+       etc.
+     - The allowable set of cell commands
+     - Allowable formats for cells.
+   The circuit protocol determines:
+     - How circuits are established and maintained
+     - How cells are decrypted and relayed
+     - How streams are established and maintained.
    Version numbers are incremented for backward-incompatible protocol changes
    only.  Backward-compatible changes are generally implemented by adding
    additional fields to existing structures; implementations MUST ignore
-   fields they do not expect.
+   fields they do not expect.  Unused portions of cells MUST be set to zero.
+   Though versioning the protocol will make it easier to maintain backward
+   compatibility with older versions of Tor, we will nevertheless continue to
+   periodically drop support for older protocol,
+      - to keep the implementation from growing without bound,
+      - to limit the maintenance burden of patching bugs in obsolete Tors,
+      - to limit the testing burden of verifying that many old protocol
+        versions continue to be implemented properly, and
+      - to limit the exposure of the network to protocol versions that are
+        expensive to support.
+   The Tor protocol as implemented through the 0.1.2.x Tor series will be
+   called "version 1" in its link protocol and "version 1" in its relay
+   protocol.  Versions of the Tor protocol so old as to be incompatible with
+   Tor 0.1.2.x
 2.1. VERSIONS cells
    When a Tor connection is established, both parties normally send a
    VERSIONS cell before sending any other cells.  (But see below.)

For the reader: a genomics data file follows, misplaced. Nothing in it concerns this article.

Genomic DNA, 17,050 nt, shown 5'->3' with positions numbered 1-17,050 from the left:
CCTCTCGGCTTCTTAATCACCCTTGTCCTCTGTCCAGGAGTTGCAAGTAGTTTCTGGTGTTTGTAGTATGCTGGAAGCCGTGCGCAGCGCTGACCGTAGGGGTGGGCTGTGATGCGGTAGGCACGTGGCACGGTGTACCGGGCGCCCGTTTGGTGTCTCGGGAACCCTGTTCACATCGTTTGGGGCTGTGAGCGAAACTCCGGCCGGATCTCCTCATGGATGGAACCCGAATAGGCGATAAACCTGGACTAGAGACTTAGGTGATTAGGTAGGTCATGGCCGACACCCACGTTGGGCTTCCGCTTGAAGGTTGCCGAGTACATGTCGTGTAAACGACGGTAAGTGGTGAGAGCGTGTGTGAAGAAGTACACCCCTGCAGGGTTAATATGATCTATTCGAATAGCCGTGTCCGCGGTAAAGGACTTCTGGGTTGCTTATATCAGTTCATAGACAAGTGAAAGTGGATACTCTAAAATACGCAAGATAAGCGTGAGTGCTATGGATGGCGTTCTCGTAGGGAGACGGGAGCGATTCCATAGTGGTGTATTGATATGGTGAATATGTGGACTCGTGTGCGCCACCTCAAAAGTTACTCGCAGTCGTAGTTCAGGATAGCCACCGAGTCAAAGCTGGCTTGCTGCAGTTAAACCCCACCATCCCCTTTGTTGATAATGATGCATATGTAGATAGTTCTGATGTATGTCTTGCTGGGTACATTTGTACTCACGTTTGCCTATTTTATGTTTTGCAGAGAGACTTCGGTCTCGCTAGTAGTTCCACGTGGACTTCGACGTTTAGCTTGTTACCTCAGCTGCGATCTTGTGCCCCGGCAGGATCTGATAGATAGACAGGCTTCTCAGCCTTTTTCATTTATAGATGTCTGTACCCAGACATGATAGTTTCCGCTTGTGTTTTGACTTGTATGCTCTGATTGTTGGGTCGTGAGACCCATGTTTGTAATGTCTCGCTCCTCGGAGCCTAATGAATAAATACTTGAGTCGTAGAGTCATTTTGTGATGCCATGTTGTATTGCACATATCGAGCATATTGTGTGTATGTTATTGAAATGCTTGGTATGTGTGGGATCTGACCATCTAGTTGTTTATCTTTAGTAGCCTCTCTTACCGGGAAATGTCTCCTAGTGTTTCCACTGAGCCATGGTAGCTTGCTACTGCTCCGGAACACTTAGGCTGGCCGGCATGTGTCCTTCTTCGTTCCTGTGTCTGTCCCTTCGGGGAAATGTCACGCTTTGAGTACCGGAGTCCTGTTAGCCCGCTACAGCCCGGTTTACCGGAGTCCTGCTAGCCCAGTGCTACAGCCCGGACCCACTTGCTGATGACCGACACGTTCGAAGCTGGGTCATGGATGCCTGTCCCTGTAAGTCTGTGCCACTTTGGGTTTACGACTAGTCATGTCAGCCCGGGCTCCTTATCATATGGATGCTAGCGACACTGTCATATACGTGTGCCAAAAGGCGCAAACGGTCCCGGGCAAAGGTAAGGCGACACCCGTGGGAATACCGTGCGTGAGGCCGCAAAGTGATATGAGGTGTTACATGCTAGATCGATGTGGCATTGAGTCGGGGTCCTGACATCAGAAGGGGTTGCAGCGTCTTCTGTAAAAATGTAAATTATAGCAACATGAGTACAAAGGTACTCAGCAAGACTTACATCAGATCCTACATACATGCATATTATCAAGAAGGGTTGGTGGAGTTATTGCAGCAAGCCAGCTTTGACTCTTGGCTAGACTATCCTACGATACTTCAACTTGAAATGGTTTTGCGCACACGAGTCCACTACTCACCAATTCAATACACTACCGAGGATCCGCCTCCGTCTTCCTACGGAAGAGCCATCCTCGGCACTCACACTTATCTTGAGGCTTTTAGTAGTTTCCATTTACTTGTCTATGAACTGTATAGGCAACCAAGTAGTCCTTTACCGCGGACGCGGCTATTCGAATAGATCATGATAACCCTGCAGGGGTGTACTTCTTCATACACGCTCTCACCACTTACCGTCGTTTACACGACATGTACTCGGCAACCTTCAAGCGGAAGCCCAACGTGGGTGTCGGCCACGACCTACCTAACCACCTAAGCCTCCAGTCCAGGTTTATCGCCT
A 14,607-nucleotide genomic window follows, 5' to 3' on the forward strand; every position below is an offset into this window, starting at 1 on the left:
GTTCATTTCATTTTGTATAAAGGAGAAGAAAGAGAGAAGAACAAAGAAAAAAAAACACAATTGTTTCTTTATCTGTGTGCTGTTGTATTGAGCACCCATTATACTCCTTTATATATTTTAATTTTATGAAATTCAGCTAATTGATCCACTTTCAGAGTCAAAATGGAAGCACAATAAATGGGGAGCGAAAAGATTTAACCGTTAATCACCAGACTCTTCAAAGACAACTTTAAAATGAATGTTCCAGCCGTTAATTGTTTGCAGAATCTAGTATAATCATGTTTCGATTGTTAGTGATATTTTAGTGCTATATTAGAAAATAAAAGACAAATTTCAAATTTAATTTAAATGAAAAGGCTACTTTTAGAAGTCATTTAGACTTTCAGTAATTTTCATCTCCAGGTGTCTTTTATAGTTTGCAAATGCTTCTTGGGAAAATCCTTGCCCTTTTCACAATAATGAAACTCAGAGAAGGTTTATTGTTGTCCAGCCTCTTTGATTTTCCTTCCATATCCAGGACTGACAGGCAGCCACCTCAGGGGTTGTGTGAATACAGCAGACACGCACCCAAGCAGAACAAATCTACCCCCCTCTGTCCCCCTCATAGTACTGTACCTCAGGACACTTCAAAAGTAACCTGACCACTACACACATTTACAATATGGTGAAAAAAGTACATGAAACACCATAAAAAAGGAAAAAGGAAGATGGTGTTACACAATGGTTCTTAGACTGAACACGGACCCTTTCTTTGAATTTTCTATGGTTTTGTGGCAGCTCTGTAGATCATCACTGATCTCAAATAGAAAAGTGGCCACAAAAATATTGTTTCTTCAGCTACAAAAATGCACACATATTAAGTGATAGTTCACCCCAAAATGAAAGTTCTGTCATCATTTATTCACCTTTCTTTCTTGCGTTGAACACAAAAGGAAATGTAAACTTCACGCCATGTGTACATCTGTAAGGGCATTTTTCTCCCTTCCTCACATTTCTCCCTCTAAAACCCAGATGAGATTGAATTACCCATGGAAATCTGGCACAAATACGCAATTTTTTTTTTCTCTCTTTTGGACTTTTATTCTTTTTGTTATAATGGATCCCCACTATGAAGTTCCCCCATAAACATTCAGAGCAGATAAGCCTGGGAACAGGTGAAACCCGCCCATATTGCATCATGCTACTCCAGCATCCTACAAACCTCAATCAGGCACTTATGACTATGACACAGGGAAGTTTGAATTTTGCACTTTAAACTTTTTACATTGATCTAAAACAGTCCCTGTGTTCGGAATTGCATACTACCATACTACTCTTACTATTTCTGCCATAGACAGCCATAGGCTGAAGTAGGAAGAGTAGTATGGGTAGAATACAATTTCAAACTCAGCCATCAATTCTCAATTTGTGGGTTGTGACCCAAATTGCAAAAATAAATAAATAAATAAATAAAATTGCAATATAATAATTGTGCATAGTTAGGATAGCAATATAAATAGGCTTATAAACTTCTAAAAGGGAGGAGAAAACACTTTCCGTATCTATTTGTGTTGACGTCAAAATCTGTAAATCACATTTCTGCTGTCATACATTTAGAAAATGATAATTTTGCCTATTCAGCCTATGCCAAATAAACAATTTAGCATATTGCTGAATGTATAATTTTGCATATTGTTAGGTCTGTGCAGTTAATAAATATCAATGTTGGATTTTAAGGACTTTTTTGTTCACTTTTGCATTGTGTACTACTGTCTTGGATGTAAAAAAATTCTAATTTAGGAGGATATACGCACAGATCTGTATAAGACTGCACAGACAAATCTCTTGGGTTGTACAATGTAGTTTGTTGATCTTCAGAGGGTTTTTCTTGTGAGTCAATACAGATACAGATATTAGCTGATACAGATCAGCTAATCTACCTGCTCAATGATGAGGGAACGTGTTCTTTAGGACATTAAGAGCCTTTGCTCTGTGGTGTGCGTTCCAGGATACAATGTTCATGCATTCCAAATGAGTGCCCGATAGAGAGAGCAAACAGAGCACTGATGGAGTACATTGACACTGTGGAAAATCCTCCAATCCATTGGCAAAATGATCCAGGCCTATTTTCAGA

-         NumVersions            [1 byte]
+         NumVersions          [1 byte]
          Versions               [NumVersions bytes]
    "Versions" is a sequence of NumVersions link connection protocol versions,
@@ -94,10 +140,14 @@
    cells listing all their supported versions.  Upon receiving the
    other party's VERSIONS cell, the implementation begins using the
    highest-valued version common to both cells.  If the first cell from
-   the other party is _not_ a VERSIONS cell, we assume a v1 protocol.
+   the other party has a recognized command, and is _not_ a VERSIONS cell, we
+   assume a v1 protocol.
-   Implementations MUST discard cells that are not the first cells sent on a
-   connection.
+   Implementations MUST discard VERSIONS cells that are not the first
+   recognized cells sent on a connection.
+   The VERSIONS cell must be sent as a v1 cell (2 bytes of circuitID, 1
+   byte of command, 590 bytes of payload).
 2.2. MITM-prevention and time checking
@@ -125,3 +175,81 @@
    The second address is the one that the party sending the VERSIONS cell
    believes the other has -- it can be used to learn what your IP address
    is if you have no other hints.
+Discussion: Versions versus feature lists
+   Many protocols negotiate lists of available features instead of (or in
+   addition to) protocol versions.  While it's possible that some amount of
+   version negotiation could be supported in a later Tor, we should prefer to
+   use protocol versions whenever possible, for reasons discussed in
+   the "Anonymity Loves Company" paper.
+Discussion: Bytes per version, versions per cell